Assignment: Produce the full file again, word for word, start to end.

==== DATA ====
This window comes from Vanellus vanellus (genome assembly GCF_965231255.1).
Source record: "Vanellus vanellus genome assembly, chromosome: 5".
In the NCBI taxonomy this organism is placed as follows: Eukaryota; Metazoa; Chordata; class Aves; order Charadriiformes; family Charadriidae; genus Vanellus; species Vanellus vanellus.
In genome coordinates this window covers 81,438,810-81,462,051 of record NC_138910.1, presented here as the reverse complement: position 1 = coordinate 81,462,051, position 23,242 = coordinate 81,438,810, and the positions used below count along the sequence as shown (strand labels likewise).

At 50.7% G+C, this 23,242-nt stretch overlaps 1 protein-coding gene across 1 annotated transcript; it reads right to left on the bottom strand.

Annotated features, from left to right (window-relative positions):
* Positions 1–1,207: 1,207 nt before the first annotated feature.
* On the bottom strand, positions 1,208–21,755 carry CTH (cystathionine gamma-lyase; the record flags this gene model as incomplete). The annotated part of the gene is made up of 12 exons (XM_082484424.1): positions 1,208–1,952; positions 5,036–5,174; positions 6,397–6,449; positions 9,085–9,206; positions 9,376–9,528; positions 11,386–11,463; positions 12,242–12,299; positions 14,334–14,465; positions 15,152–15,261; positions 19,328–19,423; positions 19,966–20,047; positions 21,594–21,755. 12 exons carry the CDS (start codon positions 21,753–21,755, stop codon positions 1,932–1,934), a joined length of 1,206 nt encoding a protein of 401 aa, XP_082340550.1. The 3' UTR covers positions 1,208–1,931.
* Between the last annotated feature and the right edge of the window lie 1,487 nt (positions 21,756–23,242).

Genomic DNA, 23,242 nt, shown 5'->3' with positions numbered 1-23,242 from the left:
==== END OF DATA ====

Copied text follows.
This window comes from Vanellus vanellus (genome assembly GCF_965231255.1).
Source record: "Vanellus vanellus genome assembly, chromosome: 5".
In the NCBI taxonomy this organism is placed as follows: Eukaryota; Metazoa; Chordata; class Aves; order Charadriiformes; family Charadriidae; genus Vanellus; species Vanellus vanellus.
In genome coordinates this window covers 81,438,810-81,462,051 of record NC_138910.1, presented here as the reverse complement: position 1 = coordinate 81,462,051, position 23,242 = coordinate 81,438,810, and the positions used below count along the sequence as shown (strand labels likewise).

At 50.7% G+C, this 23,242-nt stretch overlaps 1 protein-coding gene across 1 annotated transcript; it reads right to left on the bottom strand.

Annotated features, from left to right (window-relative positions):
* Positions 1–1,207: 1,207 nt before the first annotated feature.
* On the bottom strand, positions 1,208–21,755 carry CTH (cystathionine gamma-lyase; the record flags this gene model as incomplete). The annotated part of the gene is made up of 12 exons (XM_082484424.1): positions 1,208–1,952; positions 5,036–5,174; positions 6,397–6,449; positions 9,085–9,206; positions 9,376–9,528; positions 11,386–11,463; positions 12,242–12,299; positions 14,334–14,465; positions 15,152–15,261; positions 19,328–19,423; positions 19,966–20,047; positions 21,594–21,755. 12 exons carry the CDS (start codon positions 21,753–21,755, stop codon positions 1,932–1,934), a joined length of 1,206 nt encoding a protein of 401 aa, XP_082340550.1. The 3' UTR covers positions 1,208–1,931.
* Between the last annotated feature and the right edge of the window lie 1,487 nt (positions 21,756–23,242).

Genomic DNA, 23,242 nt, shown 5'->3' with positions numbered 1-23,242 from the left: